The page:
Juneau painter John Stoll finds it fitting that the first two paintings he sold - back in his early 20s - were bought by psychiatrists.
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"Maybe they just see something," Stoll said. "I have no idea where most of it comes from. Rarely I'll have some sort of notion, but generally, I just kind of let loose. If I knew what the paintings meant and could verbalize it, it would be a lot easier to have a typewriter."
"Ambiguities," Stoll's first solo show in years, is hanging at the Juneau Arts and Humanities Council gallery this month. By his wife's estimation, it's one of the most thematic shows of his career. That doesn't make it any easier to follow.
Like much of his work, it's filled with ghostly visages, or outright headless souls. Many are wearing a suit and tie - a recurring image in Stoll's work. Then there's the bizarre wordplay. A painting of a businessman's chest is offset by the words "Picture of Self."
What is he thinking?
"His work portrays man as closer to what man is than the stylized image we make up," said Dick Myren, 81, who owns about a dozen Stoll paintings. "It gets underneath the appearances that we're all hiding behind. There they are in their glory and their imperfections.
"There's the humor and the silliness of it and also the seriousness," he said. "Man is a formidable species that won't be around very long. He's in the process of self-destructing right now, and I think Stoll is just heralding that approaching disaster."
Solo show by John Stoll
What: "ambiguities," a collection of works by juneau painter john stoll.
Where: juneau arts and humanities council gallery, 206 N. Franklin st.
When: 12-4 p.m. monday through friday, or call (907) 586-2787 for special appointments. the shows runs through june 30.
Stoll has been pretty successful. Everything he's painted since 1993 has sold, to Juneau fans and collectors around the country. A Kirkland, Wash., gallery - Gunnar Nordstrom Art Gallery - recently asked about including Stoll's work in an upcoming show.
"Ambiguities" includes a series of paintings from the last year and a collection of Stoll's previously owned works.
"The people that know the work know the work," Stoll said. "It's pretty different from the usual Alaskana, not even close.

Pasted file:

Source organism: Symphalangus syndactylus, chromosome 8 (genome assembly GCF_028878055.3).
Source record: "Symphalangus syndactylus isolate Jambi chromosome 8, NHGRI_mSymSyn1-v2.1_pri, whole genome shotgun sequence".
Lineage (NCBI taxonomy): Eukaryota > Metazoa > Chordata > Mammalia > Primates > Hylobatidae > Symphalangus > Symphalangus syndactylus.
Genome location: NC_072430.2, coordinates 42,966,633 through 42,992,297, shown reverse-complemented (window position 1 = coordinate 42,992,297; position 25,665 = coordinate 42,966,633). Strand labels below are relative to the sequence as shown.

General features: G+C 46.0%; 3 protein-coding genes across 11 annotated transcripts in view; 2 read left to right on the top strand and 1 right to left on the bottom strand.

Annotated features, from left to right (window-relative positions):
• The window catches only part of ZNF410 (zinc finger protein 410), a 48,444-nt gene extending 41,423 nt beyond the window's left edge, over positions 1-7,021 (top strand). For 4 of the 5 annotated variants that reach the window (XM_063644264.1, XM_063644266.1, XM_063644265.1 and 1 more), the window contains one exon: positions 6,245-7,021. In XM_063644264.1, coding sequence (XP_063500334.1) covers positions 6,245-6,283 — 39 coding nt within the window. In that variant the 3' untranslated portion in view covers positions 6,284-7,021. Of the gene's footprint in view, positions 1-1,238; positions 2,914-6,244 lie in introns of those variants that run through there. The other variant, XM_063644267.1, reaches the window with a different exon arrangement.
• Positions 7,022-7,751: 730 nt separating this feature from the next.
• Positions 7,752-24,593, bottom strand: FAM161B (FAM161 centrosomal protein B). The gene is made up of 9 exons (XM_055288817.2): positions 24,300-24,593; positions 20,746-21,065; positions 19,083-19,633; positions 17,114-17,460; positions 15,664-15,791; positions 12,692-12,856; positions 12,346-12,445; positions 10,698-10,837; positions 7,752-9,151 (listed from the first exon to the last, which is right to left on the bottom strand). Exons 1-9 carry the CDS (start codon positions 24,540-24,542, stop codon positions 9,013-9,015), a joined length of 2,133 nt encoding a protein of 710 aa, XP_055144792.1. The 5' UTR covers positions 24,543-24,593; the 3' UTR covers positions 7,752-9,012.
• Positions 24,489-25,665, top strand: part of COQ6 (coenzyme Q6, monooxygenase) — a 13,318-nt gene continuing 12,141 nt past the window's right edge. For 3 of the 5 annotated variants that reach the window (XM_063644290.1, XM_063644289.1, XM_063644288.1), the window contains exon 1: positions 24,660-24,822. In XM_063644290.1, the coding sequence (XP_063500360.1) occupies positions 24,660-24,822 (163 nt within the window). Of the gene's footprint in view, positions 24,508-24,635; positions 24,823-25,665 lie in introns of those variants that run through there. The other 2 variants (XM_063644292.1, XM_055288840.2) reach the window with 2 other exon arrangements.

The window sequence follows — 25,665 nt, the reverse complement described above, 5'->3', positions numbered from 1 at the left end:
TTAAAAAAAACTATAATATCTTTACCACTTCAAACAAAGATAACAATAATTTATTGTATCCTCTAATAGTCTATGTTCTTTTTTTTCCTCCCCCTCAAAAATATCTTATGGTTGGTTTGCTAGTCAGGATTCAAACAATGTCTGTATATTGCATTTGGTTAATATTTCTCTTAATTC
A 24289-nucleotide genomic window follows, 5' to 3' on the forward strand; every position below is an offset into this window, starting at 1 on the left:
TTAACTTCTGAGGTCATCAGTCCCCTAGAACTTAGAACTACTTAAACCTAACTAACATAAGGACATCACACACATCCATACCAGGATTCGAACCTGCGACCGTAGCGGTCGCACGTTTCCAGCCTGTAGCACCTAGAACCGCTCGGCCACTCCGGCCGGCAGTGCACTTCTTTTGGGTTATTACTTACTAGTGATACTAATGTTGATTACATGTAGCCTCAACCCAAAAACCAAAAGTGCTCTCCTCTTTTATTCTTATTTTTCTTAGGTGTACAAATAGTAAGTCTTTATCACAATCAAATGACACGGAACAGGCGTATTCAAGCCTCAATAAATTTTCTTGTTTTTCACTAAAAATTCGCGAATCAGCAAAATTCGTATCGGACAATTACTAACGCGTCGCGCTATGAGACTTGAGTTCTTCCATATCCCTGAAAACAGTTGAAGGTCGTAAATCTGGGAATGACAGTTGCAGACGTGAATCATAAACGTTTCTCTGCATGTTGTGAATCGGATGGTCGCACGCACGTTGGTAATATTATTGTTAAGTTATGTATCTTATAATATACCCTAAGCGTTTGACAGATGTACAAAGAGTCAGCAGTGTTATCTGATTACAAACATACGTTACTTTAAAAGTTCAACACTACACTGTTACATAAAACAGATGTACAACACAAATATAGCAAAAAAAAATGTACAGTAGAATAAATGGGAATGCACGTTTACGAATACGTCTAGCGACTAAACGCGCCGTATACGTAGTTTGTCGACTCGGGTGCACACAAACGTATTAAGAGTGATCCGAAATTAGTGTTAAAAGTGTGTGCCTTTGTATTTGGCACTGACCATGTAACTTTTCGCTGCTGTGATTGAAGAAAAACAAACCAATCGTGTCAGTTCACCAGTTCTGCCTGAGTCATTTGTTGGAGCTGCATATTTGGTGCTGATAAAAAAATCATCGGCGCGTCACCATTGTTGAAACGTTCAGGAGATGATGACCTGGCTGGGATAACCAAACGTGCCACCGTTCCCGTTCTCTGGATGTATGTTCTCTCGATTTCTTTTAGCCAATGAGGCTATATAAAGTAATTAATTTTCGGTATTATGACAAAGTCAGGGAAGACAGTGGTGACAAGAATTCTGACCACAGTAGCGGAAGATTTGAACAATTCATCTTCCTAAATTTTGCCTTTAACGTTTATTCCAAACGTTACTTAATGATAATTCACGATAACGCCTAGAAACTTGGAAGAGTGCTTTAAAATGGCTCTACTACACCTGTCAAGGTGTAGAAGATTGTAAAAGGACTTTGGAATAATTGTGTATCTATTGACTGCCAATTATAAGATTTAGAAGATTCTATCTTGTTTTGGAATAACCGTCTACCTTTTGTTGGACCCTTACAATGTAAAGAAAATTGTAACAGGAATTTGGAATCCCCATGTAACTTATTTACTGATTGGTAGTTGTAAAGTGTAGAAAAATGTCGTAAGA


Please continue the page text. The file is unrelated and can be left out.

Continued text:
"I've not cared for the term 'artist,' ever," he said. "I much prefer painter. Liberace was called an artist, and I don't think I'm in the same category. I'm an average American suburban guy who dabbles in paint."
Stoll scrambled to finish his show, after an unexpected three-week stay in a Seattle hospital for cancer treatment.
About a month ago, he went to Seattle to have his thyroid examined. After a series of tests and scans, doctors discovered cancer throughout his body. He planned to start chemotherapy this week. Stoll beat colon cancer six years ago.
"When I was in a wheelchair with a severed Achilles tendon I painted, and when this chemo starts, I have every intention of painting as much as I can," Stoll said.
"There's people who take the Band-Aid and they pull it off slowly and go 'oooooo,' and there's people like me who grab the sucker and rip it off," he said. "I'm not particularly a brave soul, and I've never been a tough guy, but I've had some really horrific things happen in my life externally and managed to pull through them.
"My real anxiety is that I'll be so screwed up that I won't be able to paint," he said. "That would be worse than a certain amount of pain. I can take the nausea and vomiting even if I can sit on a chair and paint."
Stoll was born and raised in Seattle. He began painting in his early teens. He worked in oil at first, but soon discovered egg-oil tempera.
Quick-drying egg tempera - a combination of egg yolk and powdered pigment - is often associated with iconography. Egg-oil tempera - egg yolk, stand oil and Damar varnish, combined with casein paint as a binder - dries as fast and creates a slightly glossier glaze.
"I dribble the oil into the egg and beat like hell with a fork," Stoll said. "It's just like mayonnaise and very tough when it dries. Very luminous colors, but incredibly difficult to work with.
"What I like about it is you can paint into it fairly wet," he said. "I'll do a little spurt of spray varnish and cut right into it, and paint into the wax. It's a very nice medium for me. What you lose is texture."
Stoll does quite a bit of scraping out and repainting while molding his work. He tries to paint six hours a day.
"It took me years to learn this one: You stop when anything you do won't make the painting any better, it will just make it different," Stoll said. "I really move around the surface a lot. If you work up something too far in one area, then it thwarts the development in another area."
Stoll painted intensely in his 20s, then stopped to "think things over for a couple of decades."
He has worked a variety of jobs: commercial fisherman, foundry worker, roofer, pipefitter, shoe salesman, apartment manager, plumbing and heating, Cha's, Fred Meyer, Nugget Alaskan Outfitter. He and his wife moved to Juneau 18 years ago.
Stoll resumed painting in 1990 and had a lucky break when Barry Connolly spied his paintings through Stoll's living room window. Connolly was opening a new gallery, the now-defunct Portfolio Arts, and asked Stoll to show.
"Back then I priced my work fairly low," Stoll said. "The paintings are not my children. They're something to sell and get enough money so I can keep painting.
"Joseph Campbell once said, 'Follow your bliss,' he said. "I did that years and years ago. I started painting, and the money followed."
Korry Keeker can be reached at firstname.lastname@example.org
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